Keywords: Cardiac syndrome X, coronary sinus filling time, microvascular dysfunction, myocardial blush score, thrombolysis in myocardial infarction frame count
|How to cite this article:|
Shakerian F, Panahifar N. Coronary sinus filling time as a marker of microvascular dysfunction in patients with angina and normal coronaries. Res Cardiovasc Med 2019;8:59-62
|How to cite this URL:|
Shakerian F, Panahifar N. Coronary sinus filling time as a marker of microvascular dysfunction in patients with angina and normal coronaries. Res Cardiovasc Med [serial online] 2019 [cited 2020 Jul 9];8:59-62. Available from: http://www.rcvmonline.com/text.asp?2019/8/2/59/268475
| Introduction|| |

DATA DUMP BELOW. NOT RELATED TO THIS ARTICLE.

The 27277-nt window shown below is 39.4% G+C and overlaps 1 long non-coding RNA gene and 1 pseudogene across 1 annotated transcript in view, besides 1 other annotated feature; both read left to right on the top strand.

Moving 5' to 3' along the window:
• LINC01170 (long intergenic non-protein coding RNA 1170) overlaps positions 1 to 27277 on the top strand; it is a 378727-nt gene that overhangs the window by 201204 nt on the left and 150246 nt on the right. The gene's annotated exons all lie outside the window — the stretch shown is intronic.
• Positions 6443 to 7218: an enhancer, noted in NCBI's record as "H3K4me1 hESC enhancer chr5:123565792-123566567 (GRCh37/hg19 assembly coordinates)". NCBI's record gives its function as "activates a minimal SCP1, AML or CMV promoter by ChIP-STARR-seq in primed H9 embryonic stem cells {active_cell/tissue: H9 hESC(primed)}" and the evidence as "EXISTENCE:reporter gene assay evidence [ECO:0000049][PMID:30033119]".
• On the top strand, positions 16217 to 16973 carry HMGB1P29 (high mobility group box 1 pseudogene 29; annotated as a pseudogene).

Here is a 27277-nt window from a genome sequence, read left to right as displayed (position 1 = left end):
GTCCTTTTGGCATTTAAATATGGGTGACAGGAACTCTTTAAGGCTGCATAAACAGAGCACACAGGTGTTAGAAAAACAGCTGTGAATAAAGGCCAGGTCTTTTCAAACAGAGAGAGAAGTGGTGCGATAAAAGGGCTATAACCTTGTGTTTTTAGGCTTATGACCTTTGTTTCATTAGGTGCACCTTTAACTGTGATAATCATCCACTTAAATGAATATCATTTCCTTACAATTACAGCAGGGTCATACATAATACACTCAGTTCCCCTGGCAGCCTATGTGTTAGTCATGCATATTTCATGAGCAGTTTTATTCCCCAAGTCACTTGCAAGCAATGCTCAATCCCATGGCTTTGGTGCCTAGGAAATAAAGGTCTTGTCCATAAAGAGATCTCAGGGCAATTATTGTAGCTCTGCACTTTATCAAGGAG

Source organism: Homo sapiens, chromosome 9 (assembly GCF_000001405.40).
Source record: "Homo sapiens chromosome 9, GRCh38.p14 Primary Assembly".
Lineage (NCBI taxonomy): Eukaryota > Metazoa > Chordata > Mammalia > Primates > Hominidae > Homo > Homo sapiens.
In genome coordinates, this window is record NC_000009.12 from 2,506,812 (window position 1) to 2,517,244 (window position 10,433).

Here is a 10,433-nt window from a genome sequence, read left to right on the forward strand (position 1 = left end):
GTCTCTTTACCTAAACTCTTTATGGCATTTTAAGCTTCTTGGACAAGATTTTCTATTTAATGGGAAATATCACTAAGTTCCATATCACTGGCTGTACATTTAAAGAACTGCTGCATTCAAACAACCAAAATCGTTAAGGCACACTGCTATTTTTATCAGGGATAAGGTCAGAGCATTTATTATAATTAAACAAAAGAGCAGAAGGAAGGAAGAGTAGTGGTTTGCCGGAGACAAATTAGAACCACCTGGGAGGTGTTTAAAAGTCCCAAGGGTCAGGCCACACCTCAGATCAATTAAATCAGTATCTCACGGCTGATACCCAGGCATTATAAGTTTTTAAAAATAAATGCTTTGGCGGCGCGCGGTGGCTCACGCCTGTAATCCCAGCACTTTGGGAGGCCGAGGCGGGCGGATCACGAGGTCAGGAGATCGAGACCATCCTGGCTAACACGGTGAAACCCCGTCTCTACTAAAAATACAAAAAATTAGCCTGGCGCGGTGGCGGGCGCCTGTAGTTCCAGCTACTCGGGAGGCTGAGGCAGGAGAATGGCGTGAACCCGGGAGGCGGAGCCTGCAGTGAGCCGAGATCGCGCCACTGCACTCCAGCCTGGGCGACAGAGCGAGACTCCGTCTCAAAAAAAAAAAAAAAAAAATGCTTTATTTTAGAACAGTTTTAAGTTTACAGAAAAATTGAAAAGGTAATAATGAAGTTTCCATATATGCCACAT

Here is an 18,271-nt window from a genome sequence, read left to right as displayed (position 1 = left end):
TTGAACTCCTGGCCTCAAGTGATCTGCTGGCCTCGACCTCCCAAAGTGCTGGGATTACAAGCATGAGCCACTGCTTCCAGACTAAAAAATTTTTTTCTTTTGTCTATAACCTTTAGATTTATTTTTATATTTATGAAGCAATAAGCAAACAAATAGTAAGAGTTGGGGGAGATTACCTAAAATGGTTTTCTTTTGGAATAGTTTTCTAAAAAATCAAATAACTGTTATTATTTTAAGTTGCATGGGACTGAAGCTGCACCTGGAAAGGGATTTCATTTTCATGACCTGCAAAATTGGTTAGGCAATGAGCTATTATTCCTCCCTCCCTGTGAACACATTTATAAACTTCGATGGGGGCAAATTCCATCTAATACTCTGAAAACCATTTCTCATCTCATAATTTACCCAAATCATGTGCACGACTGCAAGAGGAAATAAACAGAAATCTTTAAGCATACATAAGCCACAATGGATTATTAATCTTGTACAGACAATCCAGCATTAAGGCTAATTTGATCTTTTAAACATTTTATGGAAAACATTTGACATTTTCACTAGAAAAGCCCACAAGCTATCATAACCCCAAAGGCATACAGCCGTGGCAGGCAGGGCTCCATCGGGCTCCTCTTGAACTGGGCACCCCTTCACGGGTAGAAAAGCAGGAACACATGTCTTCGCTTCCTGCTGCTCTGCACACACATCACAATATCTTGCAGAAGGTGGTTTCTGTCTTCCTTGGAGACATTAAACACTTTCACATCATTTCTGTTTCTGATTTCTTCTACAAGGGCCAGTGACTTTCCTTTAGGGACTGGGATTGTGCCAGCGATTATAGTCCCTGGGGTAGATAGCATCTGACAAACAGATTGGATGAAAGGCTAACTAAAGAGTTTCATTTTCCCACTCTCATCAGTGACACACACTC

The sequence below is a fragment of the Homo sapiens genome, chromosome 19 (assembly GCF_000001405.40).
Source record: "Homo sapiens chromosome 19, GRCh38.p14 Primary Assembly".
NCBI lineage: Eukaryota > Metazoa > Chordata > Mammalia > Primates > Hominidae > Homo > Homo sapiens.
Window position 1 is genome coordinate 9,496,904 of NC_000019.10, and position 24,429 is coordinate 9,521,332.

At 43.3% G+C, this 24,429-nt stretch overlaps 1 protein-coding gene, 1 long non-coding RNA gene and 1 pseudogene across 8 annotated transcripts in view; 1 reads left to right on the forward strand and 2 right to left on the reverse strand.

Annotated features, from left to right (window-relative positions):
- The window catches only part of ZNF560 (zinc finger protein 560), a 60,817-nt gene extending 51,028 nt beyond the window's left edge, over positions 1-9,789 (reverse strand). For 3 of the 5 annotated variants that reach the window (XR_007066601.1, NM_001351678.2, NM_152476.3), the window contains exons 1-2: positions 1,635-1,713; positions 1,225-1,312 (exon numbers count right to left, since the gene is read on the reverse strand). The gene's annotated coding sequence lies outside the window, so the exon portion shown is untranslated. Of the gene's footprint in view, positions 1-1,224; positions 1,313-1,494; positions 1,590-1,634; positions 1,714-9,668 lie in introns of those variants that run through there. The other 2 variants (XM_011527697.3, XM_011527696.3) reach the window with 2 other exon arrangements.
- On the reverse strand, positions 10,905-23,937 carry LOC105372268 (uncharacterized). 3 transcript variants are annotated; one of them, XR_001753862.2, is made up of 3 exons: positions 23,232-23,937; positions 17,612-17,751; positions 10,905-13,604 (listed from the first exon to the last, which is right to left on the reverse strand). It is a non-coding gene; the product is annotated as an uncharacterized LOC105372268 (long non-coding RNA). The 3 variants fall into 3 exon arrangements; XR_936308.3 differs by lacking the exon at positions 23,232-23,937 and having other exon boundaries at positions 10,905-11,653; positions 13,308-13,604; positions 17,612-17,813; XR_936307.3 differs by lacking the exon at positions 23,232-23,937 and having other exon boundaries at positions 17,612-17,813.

Women with cardiac chest pain, which indicated by myocardial ischemia signs and symptoms in the obstructive coronary artery disease (CAD) absence are often labeled as having cardiac syndrome X (CSX). Although CSX (myocardial ischemia symptoms and signs in the CAD absence) occurs in men and women with a certain predisposition, it is acknowledged as a female-predominant disorder classically, and nearly 70% of patients diagnosed as having CSX are women. The etiology of CSX appears nonhomogeneous, and despite of the considerable research effort during the past four decades, there is no generally accepted understanding about the chest pain etiopathophysiology with ischemia and nonobstructive CAD evidence. Coronary microvascular dysfunction (CMD) has been presented as an appropriate explanation for the continued symptoms and higher cardiovascular (CV) morbidity and mortality. CMD is a damaged coronary microcirculatory function. Although epicardial coronary arteries are conduit vessels, the microcirculation consists of resistance vessels, which regulate myocardial blood flow by dilation or contraction, according to cardiac demand. A resistance vessels dysfunction reduces the ability to regulate myocardial perfusion leading to a decreased blood flow, stress-induced ischemia, and altered myocardial metabolism.,, CMD assessment is very important, therefore, for CMD evaluation, invasive as well as noninvasive methods have been introduced. In this research, we have intended to measure coronary sinus filling time (CSFT) for microvascular dysfunction evaluation in patients with chest pain and normal coronary arteries.